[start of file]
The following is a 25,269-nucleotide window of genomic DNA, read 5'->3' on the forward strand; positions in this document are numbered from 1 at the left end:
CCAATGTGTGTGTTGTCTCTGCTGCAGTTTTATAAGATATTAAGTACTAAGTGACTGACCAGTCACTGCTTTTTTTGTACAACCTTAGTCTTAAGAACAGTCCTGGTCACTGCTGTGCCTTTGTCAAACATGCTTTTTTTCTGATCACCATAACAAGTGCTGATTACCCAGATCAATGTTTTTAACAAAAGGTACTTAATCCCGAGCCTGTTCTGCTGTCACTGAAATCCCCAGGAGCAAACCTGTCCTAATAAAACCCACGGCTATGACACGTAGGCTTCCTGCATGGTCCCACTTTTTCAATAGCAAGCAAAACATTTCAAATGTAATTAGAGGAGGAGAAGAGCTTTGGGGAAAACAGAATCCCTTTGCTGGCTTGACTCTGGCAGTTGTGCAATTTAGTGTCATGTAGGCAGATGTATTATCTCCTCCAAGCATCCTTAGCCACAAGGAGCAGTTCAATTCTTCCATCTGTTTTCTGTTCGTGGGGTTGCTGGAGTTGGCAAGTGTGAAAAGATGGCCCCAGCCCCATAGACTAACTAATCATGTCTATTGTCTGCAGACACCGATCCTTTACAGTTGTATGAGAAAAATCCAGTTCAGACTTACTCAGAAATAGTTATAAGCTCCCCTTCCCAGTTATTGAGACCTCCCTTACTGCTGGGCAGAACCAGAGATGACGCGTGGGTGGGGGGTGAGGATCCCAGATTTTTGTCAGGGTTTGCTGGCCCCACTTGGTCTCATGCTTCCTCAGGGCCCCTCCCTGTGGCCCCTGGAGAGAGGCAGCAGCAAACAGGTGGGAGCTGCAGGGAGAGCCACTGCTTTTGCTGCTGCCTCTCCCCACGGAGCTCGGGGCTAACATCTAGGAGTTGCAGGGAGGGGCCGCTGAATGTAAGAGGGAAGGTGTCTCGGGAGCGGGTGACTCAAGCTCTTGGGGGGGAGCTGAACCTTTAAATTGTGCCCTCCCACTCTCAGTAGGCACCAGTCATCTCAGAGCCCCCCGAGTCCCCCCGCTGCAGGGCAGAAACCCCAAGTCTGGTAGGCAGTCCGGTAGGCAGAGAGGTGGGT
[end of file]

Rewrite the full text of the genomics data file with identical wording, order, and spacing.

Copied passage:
The following is a 25,269-nucleotide window of genomic DNA, read 5'->3' on the forward strand; positions in this document are numbered from 1 at the left end:
CCAATGTGTGTGTTGTCTCTGCTGCAGTTTTATAAGATATTAAGTACTAAGTGACTGACCAGTCACTGCTTTTTTTGTACAACCTTAGTCTTAAGAACAGTCCTGGTCACTGCTGTGCCTTTGTCAAACATGCTTTTTTTCTGATCACCATAACAAGTGCTGATTACCCAGATCAATGTTTTTAACAAAAGGTACTTAATCCCGAGCCTGTTCTGCTGTCACTGAAATCCCCAGGAGCAAACCTGTCCTAATAAAACCCACGGCTATGACACGTAGGCTTCCTGCATGGTCCCACTTTTTCAATAGCAAGCAAAACATTTCAAATGTAATTAGAGGAGGAGAAGAGCTTTGGGGAAAACAGAATCCCTTTGCTGGCTTGACTCTGGCAGTTGTGCAATTTAGTGTCATGTAGGCAGATGTATTATCTCCTCCAAGCATCCTTAGCCACAAGGAGCAGTTCAATTCTTCCATCTGTTTTCTGTTCGTGGGGTTGCTGGAGTTGGCAAGTGTGAAAAGATGGCCCCAGCCCCATAGACTAACTAATCATGTCTATTGTCTGCAGACACCGATCCTTTACAGTTGTATGAGAAAAATCCAGTTCAGACTTACTCAGAAATAGTTATAAGCTCCCCTTCCCAGTTATTGAGACCTCCCTTACTGCTGGGCAGAACCAGAGATGACGCGTGGGTGGGGGGTGAGGATCCCAGATTTTTGTCAGGGTTTGCTGGCCCCACTTGGTCTCATGCTTCCTCAGGGCCCCTCCCTGTGGCCCCTGGAGAGAGGCAGCAGCAAACAGGTGGGAGCTGCAGGGAGAGCCACTGCTTTTGCTGCTGCCTCTCCCCACGGAGCTCGGGGCTAACATCTAGGAGTTGCAGGGAGGGGCCGCTGAATGTAAGAGGGAAGGTGTCTCGGGAGCGGGTGACTCAAGCTCTTGGGGGGGAGCTGAACCTTTAAATTGTGCCCTCCCACTCTCAGTAGGCACCAGTCATCTCAGAGCCCCCCGAGTCCCCCCGCTGCAGGGCAGAAACCCCAAGTCTGGTAGGCAGTCCGGTAGGCAGAGAGGTGGGT